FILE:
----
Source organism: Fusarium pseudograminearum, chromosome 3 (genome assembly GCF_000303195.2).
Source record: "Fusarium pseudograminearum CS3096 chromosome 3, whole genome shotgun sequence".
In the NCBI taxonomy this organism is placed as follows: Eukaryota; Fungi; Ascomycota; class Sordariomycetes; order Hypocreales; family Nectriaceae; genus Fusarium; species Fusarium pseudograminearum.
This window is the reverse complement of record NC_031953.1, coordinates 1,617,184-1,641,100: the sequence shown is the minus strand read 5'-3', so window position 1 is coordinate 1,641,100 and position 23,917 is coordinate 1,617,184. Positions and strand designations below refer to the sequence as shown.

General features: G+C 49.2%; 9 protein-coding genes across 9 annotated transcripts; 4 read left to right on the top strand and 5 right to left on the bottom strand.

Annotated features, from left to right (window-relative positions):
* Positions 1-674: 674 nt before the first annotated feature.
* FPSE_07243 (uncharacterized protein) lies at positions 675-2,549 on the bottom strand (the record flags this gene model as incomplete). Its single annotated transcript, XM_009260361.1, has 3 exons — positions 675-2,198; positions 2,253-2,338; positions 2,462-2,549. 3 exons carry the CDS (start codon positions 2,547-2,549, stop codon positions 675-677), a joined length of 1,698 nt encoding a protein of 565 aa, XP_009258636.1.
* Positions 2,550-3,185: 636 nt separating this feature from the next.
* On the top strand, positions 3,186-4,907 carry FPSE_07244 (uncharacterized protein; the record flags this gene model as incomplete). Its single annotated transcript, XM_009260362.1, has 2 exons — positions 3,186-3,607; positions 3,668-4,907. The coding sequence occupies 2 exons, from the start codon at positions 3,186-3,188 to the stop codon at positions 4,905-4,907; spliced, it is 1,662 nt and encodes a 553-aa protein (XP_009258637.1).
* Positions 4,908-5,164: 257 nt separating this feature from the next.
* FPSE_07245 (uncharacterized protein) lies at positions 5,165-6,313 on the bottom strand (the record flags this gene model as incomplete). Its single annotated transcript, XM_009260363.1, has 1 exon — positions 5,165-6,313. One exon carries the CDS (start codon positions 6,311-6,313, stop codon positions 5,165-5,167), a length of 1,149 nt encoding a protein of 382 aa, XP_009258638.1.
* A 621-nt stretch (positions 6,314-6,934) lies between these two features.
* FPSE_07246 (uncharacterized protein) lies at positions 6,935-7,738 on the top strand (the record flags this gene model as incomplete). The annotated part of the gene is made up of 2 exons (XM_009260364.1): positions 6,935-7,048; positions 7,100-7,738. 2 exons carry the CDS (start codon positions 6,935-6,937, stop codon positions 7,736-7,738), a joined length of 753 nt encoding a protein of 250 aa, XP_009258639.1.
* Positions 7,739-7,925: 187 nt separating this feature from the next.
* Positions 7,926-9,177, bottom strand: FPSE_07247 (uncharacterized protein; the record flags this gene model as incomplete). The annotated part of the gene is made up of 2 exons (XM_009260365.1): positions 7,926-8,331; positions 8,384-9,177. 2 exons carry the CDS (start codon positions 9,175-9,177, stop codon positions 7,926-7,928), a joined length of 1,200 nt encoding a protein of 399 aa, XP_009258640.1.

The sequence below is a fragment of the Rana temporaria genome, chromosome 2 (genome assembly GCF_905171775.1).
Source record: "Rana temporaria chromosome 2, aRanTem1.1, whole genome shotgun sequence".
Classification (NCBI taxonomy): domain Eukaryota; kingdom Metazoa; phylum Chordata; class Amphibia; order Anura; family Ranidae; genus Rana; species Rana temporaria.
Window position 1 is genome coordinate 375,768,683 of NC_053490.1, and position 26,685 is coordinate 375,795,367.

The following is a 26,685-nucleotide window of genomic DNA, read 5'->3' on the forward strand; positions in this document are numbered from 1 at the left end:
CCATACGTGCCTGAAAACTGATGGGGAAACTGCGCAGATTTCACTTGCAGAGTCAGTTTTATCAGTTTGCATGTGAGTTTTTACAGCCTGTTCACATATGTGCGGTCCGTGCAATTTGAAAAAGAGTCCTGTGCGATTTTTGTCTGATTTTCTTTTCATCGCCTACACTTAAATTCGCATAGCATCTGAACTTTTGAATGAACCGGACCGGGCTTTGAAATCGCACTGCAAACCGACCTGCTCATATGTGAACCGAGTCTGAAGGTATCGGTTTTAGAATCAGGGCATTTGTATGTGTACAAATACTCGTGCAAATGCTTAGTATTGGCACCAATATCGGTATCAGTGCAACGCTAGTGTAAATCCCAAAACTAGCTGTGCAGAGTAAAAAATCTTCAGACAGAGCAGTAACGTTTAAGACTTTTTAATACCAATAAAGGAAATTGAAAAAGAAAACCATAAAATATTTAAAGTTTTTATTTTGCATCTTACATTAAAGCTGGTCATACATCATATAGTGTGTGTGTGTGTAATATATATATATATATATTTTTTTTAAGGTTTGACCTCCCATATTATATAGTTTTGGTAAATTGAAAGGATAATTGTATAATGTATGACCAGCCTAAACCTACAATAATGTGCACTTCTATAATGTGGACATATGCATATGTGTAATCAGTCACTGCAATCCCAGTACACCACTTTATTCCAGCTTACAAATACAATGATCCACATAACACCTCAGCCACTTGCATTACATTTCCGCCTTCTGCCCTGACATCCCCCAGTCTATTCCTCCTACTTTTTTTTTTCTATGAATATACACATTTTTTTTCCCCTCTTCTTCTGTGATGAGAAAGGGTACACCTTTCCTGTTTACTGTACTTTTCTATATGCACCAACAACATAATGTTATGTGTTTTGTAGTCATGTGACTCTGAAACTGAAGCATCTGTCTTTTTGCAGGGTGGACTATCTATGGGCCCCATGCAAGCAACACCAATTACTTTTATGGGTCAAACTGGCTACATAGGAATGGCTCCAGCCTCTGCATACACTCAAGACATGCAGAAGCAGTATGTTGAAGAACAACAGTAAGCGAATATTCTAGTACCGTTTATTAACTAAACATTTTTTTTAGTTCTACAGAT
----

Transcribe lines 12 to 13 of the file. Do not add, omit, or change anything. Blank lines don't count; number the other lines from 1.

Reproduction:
* FPSE_07245 (uncharacterized protein) lies at positions 5,165-6,313 on the bottom strand (the record flags this gene model as incomplete). Its single annotated transcript, XM_009260363.1, has 1 exon — positions 5,165-6,313. One exon carries the CDS (start codon positions 6,311-6,313, stop codon positions 5,165-5,167), a length of 1,149 nt encoding a protein of 382 aa, XP_009258638.1.
* A 621-nt stretch (positions 6,314-6,934) lies between these two features.